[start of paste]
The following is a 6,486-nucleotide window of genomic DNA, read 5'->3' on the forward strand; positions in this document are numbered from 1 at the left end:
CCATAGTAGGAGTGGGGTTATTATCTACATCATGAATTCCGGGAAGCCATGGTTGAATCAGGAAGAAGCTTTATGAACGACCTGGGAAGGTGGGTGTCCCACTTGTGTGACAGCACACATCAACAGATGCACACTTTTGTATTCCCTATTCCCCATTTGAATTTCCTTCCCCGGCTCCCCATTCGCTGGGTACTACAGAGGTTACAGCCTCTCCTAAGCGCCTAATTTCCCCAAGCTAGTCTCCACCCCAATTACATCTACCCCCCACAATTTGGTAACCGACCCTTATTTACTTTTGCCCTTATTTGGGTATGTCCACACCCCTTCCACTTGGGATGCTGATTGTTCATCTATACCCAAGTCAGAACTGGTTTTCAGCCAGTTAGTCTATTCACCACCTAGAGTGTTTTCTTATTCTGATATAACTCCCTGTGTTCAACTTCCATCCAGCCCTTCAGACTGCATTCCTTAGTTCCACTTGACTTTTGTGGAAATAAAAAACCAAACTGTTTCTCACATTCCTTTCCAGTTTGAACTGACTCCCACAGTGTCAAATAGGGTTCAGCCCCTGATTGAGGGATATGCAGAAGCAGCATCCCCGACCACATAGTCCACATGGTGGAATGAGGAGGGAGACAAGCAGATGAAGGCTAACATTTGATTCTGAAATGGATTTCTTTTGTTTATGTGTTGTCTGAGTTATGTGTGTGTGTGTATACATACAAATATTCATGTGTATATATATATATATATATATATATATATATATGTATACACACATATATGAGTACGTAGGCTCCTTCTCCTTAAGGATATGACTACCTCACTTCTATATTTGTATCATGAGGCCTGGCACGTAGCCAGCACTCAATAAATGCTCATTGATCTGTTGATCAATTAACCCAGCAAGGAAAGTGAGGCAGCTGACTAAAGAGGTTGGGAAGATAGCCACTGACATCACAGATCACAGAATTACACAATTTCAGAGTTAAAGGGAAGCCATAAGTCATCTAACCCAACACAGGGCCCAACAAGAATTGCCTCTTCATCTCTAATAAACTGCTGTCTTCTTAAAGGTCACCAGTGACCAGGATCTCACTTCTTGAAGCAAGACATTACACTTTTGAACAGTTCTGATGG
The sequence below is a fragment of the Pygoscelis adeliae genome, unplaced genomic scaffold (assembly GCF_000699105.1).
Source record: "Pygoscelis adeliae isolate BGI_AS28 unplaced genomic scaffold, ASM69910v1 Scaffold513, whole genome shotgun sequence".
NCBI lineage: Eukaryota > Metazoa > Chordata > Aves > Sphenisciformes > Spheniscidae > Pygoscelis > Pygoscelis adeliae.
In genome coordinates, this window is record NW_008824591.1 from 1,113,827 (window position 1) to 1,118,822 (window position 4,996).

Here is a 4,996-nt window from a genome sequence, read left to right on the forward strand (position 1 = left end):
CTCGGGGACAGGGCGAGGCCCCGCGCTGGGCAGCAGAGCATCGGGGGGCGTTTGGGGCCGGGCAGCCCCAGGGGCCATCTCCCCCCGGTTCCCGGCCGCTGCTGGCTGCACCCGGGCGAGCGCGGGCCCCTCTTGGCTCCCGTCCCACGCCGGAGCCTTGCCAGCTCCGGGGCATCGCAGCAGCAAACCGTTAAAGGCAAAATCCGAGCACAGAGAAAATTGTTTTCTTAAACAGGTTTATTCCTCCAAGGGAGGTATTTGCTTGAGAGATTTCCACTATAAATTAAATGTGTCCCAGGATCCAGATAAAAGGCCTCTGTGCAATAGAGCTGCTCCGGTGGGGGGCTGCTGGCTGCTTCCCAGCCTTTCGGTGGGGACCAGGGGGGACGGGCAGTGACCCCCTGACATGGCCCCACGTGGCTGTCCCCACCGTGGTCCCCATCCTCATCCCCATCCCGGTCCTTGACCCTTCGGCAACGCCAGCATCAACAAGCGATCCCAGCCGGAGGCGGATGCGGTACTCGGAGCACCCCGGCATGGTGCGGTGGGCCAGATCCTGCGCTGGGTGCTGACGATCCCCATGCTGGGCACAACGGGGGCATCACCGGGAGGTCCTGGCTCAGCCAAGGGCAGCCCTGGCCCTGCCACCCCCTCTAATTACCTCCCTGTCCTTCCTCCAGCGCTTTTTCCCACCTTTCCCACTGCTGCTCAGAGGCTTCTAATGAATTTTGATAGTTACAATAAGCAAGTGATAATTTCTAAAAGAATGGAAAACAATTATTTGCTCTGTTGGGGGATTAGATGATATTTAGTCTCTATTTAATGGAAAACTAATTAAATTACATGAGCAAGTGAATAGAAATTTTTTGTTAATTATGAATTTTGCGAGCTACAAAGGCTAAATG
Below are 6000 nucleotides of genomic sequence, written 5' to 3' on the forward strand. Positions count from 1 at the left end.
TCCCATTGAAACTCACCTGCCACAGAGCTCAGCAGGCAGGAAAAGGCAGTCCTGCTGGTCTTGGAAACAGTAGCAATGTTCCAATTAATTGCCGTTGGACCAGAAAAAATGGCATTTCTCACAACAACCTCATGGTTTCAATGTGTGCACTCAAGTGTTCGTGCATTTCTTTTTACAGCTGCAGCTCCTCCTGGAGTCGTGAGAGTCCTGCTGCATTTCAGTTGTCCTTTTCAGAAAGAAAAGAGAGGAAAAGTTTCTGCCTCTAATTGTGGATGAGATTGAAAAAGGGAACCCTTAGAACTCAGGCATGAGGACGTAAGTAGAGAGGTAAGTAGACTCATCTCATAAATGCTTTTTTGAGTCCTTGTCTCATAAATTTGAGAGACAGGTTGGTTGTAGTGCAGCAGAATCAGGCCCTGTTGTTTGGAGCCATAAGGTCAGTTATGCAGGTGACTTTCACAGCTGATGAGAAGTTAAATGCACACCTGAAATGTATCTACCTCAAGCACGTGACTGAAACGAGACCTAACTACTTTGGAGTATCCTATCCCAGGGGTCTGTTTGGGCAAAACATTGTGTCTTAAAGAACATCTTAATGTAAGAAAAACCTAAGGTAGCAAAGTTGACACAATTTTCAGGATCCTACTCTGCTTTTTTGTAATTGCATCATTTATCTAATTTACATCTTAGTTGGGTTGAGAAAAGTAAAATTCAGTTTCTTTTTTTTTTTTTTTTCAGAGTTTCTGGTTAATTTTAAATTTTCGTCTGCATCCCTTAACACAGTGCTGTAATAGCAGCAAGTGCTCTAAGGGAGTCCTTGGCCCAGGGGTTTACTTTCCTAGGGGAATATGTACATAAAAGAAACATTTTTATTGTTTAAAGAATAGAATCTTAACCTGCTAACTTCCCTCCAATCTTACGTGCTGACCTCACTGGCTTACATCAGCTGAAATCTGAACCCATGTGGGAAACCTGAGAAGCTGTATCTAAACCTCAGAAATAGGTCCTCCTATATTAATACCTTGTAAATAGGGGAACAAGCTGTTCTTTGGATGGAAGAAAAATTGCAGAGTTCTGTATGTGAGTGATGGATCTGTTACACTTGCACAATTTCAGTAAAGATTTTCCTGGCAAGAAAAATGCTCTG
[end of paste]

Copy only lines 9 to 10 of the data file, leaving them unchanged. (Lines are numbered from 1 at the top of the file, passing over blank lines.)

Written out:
Below are 6000 nucleotides of genomic sequence, written 5' to 3' on the forward strand. Positions count from 1 at the left end.
TCCCATTGAAACTCACCTGCCACAGAGCTCAGCAGGCAGGAAAAGGCAGTCCTGCTGGTCTTGGAAACAGTAGCAATGTTCCAATTAATTGCCGTTGGACCAGAAAAAATGGCATTTCTCACAACAACCTCATGGTTTCAATGTGTGCACTCAAGTGTTCGTGCATTTCTTTTTACAGCTGCAGCTCCTCCTGGAGTCGTGAGAGTCCTGCTGCATTTCAGTTGTCCTTTTCAGAAAGAAAAGAGAGGAAAAGTTTCTGCCTCTAATTGTGGATGAGATTGAAAAAGGGAACCCTTAGAACTCAGGCATGAGGACGTAAGTAGAGAGGTAAGTAGACTCATCTCATAAATGCTTTTTTGAGTCCTTGTCTCATAAATTTGAGAGACAGGTTGGTTGTAGTGCAGCAGAATCAGGCCCTGTTGTTTGGAGCCATAAGGTCAGTTATGCAGGTGACTTTCACAGCTGATGAGAAGTTAAATGCACACCTGAAATGTATCTACCTCAAGCACGTGACTGAAACGAGACCTAACTACTTTGGAGTATCCTATCCCAGGGGTCTGTTTGGGCAAAACATTGTGTCTTAAAGAACATCTTAATGTAAGAAAAACCTAAGGTAGCAAAGTTGACACAATTTTCAGGATCCTACTCTGCTTTTTTGTAATTGCATCATTTATCTAATTTACATCTTAGTTGGGTTGAGAAAAGTAAAATTCAGTTTCTTTTTTTTTTTTTTTTCAGAGTTTCTGGTTAATTTTAAATTTTCGTCTGCATCCCTTAACACAGTGCTGTAATAGCAGCAAGTGCTCTAAGGGAGTCCTTGGCCCAGGGGTTTACTTTCCTAGGGGAATATGTACATAAAAGAAACATTTTTATTGTTTAAAGAATAGAATCTTAACCTGCTAACTTCCCTCCAATCTTACGTGCTGACCTCACTGGCTTACATCAGCTGAAATCTGAACCCATGTGGGAAACCTGAGAAGCTGTATCTAAACCTCAGAAATAGGTCCTCCTATATTAATACCTTGTAAATAGGGGAACAAGCTGTTCTTTGGATGGAAGAAAAATTGCAGAGTTCTGTATGTGAGTGATGGATCTGTTACACTTGCACAATTTCAGTAAAGATTTTCCTGGCAAGAAAAATGCTCTG